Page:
Autodesk Flow Design - Duck Dodgers of the 24th and a Half Century

by James Herzing 9 May 2016

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It doesn’t matter if you’re looking to determine the drag on a car, the air speed velocity of an Unladen Swallow or helping a duck evade an ever annoying hound, Autodesk Flow Design is the tool to quickly get things done. Below is a more detailed breakdown of steps to be successful with Flow Design, no matter what model you’re using.

To begin, I chose to design the duck (purple and blue version, not green and black) in Fusion 360. Do yourself a favor, if you haven’t given this a try already, stop reading this post and go download it. It’s free to try, and very likely free for you all together, so what do you have to lose? OK, back to the simulation content. From Fusion 360, you’ll just have to click on the file drop down and choose to Export the model.  I chose to use a .stp file, but .igs or .sat would work just as well.


Now launch Autodesk Flow Design and choose to Import your file (Want to download my duck? Go grab it from the Fusion 360 gallery). Once opened, the flow around your duck and pressure on it will immediately start calculating. Since this is a simple model you will start to see results very quickly. For larger geometry it can sometimes take a few minutes to start seeing the flow.


So these results might give you a feel for general patterns, but to get something more accurate you’ll have to input the wind speed that you’re interested in. Clicking the wind tunnel button (marked 1) will let you define your wind speed. For our duck in full flight, I’ve used a value of 73 ft/s. After pressing OK the results are automatically recalculated.  If you’re interested in seeing the drag on the duck at this point click on the drag plot button (marked 2). You should see a value around 0.6 – 0.7.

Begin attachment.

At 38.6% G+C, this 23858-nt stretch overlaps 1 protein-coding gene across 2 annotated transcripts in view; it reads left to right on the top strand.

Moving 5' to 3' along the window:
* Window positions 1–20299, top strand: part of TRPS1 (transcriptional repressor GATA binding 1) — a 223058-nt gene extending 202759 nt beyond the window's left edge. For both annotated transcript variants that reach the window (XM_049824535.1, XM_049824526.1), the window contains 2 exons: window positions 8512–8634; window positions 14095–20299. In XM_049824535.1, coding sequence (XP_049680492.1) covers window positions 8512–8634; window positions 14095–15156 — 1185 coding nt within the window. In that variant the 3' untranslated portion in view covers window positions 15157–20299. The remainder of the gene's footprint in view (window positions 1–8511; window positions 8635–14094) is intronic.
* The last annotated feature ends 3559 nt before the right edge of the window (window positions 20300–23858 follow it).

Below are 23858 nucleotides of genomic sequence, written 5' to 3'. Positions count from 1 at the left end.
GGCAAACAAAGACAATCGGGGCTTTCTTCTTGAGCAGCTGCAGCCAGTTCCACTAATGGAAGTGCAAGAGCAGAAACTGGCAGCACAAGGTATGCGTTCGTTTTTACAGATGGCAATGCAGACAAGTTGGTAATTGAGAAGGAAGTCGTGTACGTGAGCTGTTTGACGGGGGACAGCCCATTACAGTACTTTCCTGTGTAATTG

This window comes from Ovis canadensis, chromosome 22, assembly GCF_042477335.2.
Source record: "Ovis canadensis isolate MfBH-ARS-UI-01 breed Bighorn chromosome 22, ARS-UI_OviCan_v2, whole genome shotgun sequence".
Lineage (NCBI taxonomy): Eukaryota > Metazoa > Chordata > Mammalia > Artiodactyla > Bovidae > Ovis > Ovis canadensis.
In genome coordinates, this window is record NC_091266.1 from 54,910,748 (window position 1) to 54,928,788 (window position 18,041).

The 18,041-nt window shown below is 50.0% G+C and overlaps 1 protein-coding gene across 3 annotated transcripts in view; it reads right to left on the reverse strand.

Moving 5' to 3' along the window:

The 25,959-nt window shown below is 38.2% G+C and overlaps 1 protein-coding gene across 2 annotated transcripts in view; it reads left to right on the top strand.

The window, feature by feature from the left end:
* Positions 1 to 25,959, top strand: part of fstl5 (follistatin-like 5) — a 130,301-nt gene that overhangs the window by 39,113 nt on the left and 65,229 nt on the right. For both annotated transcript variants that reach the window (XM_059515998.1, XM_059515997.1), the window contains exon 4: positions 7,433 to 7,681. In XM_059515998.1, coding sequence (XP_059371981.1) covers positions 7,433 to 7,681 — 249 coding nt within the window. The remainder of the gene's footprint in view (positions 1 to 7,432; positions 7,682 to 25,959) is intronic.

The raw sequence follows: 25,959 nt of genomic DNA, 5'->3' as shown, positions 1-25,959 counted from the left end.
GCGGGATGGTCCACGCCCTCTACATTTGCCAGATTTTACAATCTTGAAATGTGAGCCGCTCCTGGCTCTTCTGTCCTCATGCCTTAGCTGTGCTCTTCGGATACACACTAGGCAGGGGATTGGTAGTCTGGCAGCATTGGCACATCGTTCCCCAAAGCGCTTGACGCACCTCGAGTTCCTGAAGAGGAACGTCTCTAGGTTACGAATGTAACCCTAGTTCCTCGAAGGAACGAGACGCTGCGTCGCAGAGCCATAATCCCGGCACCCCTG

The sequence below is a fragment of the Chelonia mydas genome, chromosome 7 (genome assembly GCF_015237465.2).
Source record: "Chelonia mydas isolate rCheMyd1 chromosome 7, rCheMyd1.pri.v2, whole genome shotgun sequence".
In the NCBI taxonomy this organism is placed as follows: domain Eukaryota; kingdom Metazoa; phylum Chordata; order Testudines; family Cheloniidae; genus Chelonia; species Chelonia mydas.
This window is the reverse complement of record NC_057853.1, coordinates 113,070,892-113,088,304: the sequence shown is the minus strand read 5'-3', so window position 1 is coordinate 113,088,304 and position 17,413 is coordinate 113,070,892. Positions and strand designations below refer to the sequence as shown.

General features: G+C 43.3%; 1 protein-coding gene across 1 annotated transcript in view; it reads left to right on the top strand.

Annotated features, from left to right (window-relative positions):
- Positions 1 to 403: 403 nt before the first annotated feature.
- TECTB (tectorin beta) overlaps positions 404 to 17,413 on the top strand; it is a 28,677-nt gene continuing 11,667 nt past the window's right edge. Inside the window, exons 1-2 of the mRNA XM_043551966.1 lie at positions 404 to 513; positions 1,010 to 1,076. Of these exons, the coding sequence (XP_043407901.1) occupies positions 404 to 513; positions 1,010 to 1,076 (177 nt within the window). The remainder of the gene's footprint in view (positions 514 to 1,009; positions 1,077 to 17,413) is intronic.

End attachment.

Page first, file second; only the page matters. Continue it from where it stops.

For any of you who’ve played Duck Hunt, you know these mallards are smarter than your typical duck. For that reason, we need to optimize the drag on them as they fly. Choosing the orientation button (marked 3 above) and rotating the Z Angle to 55 gets this duck pointed beak first.


Clicking the drag plot button again will show us that the duck now has an average drag coefficient of about 0.3, half of what it was before! That laughing dog will have nothing to chuckle about now.


I did want to go into one extra feature that wasn’t discussed in the video, and that is changing the size of the fluid domain. For our analysis, we were basically looking at a half symmetry model with flow only going around half the duck. To change this so that it goes around the entire duck, or to increase and decrease the fluid in front of and behind the duck, click on the wind tunnel settings button again. With the Show Tunnel Manipulators check box active you will see blue handles that you can pull to change the size of the fluid domain. This can be important to ensure you have enough fluid around your design to analyze fully developed flow.


That’s all there is too it! You’re now ready to take things to the next level and use an actual model in Flow Design to determine flow patterns, velocity and drag. Need to see things one more time to make sure this tools for you? Here’s another look at the video. 

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